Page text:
In addition to MITC’s One Stop Center, business registration can theoretically be done online at http://www.registrargeneral.gov.mw/. However, there are known problems with accessing the website and delays in acquiring a user name. To operate in Malawi, in addition to registering the company with the Registrar General, companies also need to register with the Malawi Revenue Authority and often with the Ministry or regulatory body overseeing their sector of activity (for example, construction companies, both foreign and domestic, need to register with the National Construction Industry Council of Malawi).
The government affiliated Small and Medium Enterprise Development Institute (SMEDI) offers training, assistance in access to finance, market linkages, and mentorship opportunities to domestic SMEs.
The government’s overall economic and industrial policy does not have discriminatory effects on foreign investors. The Malawi Growth and Development Strategy for 2011-2016 (known as MGDS II) identifies a number of sectors as priority growth areas. In 2014, the government compiled an investment projects compendium which identified investment opportunities in agriculture, mining, tourism, energy, and transport infrastructure. MITC’s website also lists investment opportunities by sector.
Sugar cane production and processing, legumes, livestock production, dairy farming, oil seed processing, irrigation farming, and large scale commercial agriculture have the highest priority for investment in the agricultural sector. Independent power producers, particularly for hydropower and other renewable power sources, are encouraged. Government is also calling for the private sector (both local and foreign) to develop the tourism sector. Private sector-led mineral exploration is also promoted and the Geological Survey Department is making efforts to produce geophysical and geological maps of Malawi.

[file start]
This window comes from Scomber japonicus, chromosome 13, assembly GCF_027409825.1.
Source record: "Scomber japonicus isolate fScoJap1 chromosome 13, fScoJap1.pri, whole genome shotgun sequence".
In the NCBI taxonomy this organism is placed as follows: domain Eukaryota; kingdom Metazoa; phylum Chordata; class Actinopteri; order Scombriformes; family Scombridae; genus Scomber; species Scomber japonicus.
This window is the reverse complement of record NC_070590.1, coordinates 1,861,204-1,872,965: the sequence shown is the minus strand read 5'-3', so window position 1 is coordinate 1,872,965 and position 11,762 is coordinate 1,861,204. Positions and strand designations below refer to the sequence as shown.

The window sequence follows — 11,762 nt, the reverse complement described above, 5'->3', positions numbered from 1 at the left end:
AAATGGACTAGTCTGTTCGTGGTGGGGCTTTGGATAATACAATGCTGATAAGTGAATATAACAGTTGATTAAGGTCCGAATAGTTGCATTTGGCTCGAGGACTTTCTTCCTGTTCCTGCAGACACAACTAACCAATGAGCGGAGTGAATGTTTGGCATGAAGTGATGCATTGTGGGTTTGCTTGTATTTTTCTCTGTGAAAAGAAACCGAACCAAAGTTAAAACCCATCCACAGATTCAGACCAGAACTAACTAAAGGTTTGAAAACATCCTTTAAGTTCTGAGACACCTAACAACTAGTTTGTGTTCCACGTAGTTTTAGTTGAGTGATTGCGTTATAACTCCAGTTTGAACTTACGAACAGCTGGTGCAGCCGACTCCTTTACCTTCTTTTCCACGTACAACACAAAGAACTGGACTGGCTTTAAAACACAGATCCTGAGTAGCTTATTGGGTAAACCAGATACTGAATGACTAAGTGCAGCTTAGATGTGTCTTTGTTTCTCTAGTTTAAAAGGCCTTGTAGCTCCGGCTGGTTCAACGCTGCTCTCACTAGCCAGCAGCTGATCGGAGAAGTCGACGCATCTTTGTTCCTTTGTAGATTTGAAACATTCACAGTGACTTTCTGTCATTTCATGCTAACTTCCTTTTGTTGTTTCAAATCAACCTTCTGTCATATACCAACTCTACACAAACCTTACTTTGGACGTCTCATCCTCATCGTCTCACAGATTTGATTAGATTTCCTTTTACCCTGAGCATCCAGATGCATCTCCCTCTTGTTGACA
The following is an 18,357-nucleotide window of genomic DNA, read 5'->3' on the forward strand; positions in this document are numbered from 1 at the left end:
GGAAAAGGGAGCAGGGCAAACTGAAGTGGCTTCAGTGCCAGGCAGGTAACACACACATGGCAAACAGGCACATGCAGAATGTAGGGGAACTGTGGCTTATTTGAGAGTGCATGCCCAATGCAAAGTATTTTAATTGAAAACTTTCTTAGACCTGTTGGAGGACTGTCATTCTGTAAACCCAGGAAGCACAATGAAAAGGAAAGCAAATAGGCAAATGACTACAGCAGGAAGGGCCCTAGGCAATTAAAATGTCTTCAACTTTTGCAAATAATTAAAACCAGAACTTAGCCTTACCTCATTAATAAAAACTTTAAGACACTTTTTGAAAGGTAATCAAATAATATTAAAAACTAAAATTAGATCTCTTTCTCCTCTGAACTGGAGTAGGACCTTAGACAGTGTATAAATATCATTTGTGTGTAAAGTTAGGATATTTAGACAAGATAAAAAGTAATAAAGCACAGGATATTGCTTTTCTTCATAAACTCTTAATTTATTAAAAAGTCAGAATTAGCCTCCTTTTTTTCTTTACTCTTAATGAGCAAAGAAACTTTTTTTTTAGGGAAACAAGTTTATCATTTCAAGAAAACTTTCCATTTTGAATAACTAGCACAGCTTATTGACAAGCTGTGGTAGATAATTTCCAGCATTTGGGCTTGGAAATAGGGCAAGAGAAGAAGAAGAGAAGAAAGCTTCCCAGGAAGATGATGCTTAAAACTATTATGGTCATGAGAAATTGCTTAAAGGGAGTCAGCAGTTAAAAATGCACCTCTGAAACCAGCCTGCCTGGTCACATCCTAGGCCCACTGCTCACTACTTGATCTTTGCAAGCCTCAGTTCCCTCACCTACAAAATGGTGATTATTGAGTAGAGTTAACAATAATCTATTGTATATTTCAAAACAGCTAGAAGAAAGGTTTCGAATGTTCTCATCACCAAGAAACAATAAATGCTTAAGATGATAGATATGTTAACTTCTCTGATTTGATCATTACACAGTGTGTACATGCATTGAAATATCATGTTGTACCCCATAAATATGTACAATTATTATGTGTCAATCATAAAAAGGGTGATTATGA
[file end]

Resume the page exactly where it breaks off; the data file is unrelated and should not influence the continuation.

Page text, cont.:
Limits on Foreign Control and Right to Private Ownership and Establishment
There are some limitations on foreign control. One restriction in the mining industry is that small-scale prospecting and mining operations are reserved for Malawians and foreigners who have resided in Malawi for a minimum of four years. Under the government’s privatization program, participation of an individual foreign portfolio investor is limited to a maximum of 10% of any class or category of security and the maximum total foreign investment in any portfolio is 49%. During the privatization of government assets, Malawian nationals are offered preferential treatment, including discounted share prices and subsidized credit. Subsidized credit carries a precondition that the shares or assets be retained for at least two years. While this is not a legal requirement, for at least one large mining project, the Government of Malawi asked for and obtained a 15% equity share during licensing negotiations. Under a revised Land Bill currently being considered by parliament, foreign citizens will no longer be able to own land freehold; all foreign held land would be lease-hold for terms up to 50 years, and potentially longer.